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Banksy artwork leaves indelible mark on Gaza

The elusive British street artist Banksy published his art work graffiti in Gaza on his website with a short video clip titled 'Welcome to Gaza'
One of the four art images made by graffiti artist Banksy in Gaza (Banksy.co.uk)

Graffiti street artist Banksy released four images of his latest art in Gaza on his website.

In a two-minute clip, the video shows a man - alleged to be Banksy - making his way to Gaza through underground tunnels.

“Make this the year YOU discover new destinations,” the video begins, on a mock take of a tourist guide of Gaza, which references the nearly eight-year blockade on the tiny coastal strip.

Captions in the video such as “The locals like it so much they never leave (because they are not allowed to)” and “Nestled in an exclusive setting (surrounded by a wall on three sides with a line of gun boats on the other)” are superimposed on footage of destruction and children playing in unpaved sandy streets.

The video pans out to show a demolished neighbourhood that was destroyed by Israel during the summer offensive in 2014. The video also includes a statistic on the number of houses demolished in the same offensive, codenamed Operation Protective Edge.

Banksy's publicist Jo Brooks confirmed that the video was authentic, as well as the new works by Banksy, although did not mention when the artist had gone to Gaza.

“Gaza is often described as ‘the world’s largest open air prison’ because no one is allowed to enter or leave. But that seems a bit unfair to prisons - they don’t have their electricity and drinking water cut off randomly almost every day,” Banksy wrote on his website.

The caption read: A local man came up and said ‘Please-what does this mean?’ I explained I wanted to highlight the destruction in Gaza by posting photos on my website- but on the internet people only look at pictures of kittens.

The video ends with a graffiti message in red letters on a wall:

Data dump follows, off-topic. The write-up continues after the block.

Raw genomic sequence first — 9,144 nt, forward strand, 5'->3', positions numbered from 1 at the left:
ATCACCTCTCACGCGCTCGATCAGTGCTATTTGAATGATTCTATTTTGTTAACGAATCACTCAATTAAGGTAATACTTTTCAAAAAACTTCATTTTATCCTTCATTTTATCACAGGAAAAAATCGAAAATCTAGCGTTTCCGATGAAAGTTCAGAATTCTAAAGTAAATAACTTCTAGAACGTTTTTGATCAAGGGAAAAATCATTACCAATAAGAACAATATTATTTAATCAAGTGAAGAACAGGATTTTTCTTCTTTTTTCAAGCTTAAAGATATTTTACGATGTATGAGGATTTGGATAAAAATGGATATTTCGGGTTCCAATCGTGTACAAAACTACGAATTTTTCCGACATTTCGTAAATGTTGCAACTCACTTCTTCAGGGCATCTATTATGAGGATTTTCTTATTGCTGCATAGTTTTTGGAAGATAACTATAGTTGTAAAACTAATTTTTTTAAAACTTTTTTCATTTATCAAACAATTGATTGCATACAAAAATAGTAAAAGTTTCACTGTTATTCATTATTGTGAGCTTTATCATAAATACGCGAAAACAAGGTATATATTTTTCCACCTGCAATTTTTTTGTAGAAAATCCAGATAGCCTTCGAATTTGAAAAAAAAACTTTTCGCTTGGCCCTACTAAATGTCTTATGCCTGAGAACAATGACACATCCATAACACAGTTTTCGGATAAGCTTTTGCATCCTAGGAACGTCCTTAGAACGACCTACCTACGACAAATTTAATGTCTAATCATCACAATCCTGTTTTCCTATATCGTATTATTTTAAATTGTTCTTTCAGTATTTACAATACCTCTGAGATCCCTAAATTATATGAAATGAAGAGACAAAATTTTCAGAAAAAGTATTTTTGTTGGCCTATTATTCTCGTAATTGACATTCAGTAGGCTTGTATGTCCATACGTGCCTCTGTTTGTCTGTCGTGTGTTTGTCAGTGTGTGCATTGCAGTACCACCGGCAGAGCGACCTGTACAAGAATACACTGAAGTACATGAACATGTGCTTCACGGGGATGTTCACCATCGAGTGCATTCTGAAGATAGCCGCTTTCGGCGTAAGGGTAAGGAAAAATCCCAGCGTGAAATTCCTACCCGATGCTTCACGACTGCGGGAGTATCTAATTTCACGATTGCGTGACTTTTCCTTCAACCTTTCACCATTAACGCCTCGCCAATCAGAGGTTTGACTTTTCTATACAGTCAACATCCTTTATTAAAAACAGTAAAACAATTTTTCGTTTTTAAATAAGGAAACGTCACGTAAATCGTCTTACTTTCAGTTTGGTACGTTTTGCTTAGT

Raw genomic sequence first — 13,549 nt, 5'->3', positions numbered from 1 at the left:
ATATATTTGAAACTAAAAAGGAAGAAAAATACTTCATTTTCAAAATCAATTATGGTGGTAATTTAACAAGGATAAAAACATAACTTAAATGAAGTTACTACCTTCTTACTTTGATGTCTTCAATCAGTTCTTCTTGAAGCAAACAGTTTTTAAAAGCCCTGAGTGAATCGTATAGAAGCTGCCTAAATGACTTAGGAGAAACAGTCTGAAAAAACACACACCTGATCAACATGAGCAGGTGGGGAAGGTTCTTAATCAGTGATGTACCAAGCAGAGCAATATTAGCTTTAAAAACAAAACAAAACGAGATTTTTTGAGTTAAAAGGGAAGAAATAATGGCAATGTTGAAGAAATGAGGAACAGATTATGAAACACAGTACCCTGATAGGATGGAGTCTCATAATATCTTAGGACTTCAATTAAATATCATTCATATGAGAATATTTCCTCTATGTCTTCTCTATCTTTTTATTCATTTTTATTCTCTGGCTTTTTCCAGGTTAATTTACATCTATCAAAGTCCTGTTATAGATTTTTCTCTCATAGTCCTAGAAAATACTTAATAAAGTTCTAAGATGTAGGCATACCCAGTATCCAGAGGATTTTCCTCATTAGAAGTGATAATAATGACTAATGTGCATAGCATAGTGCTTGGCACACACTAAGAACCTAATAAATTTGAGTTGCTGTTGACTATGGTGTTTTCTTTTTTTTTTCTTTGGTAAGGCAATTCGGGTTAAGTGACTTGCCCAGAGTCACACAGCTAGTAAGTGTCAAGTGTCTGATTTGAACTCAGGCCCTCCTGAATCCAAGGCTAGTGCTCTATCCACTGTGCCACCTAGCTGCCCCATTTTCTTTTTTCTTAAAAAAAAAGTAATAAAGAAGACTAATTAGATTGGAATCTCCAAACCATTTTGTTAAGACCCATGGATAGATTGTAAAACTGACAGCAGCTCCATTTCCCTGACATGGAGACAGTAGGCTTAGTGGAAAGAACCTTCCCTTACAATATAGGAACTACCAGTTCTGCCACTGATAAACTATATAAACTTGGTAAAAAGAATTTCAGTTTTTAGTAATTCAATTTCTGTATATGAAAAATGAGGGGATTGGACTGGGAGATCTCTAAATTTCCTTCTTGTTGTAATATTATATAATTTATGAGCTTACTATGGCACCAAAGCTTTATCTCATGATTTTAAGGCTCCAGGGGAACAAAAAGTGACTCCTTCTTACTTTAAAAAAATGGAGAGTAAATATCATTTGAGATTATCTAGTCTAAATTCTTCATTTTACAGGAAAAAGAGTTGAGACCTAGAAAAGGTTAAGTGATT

“If we wash our hands of the conflict between the powerful and the powerless we side with the powerful - we don’t remain neutral.”

This isn’t the first time Banksy has visited the occupied territories. He left his mark on the Separation Barrier in the West Bank twice in 2005 and in 2012. One of his famous images was of the dove wearing a bullet-proof vest, and of a girl in a pink dress frisking a soldier.

In 2007, Banksy moved the annual Santa’s Ghetto exhibition from its usual spot on Oxford Street in central London to Bethlehem, in order to encourage street artists to visit the town and boost up its tourism activity. The exhibition was an initiative of his that was started back in 2001 in order to recapture the spirit of Christmas.

“It was becoming increasingly uncommercialized and more and more to do with religion, so we decided to open our own shop and sell pointless stuff you didn’t need,” was Banksy’s tongue in cheek description of the initiative.

The Bethlehem exhibition aimed to encourage people to visit the West Bank to see the reality of the Israeli occupation for themselves.

 “It would do good if more people came to see the situation here for themselves,” Banksy had said through his website.

“If it is safe enough for a bunch of sissy artists then it’s safe enough for anyone.”

The proceeds from the sold works of art went to local charities for children’s arts.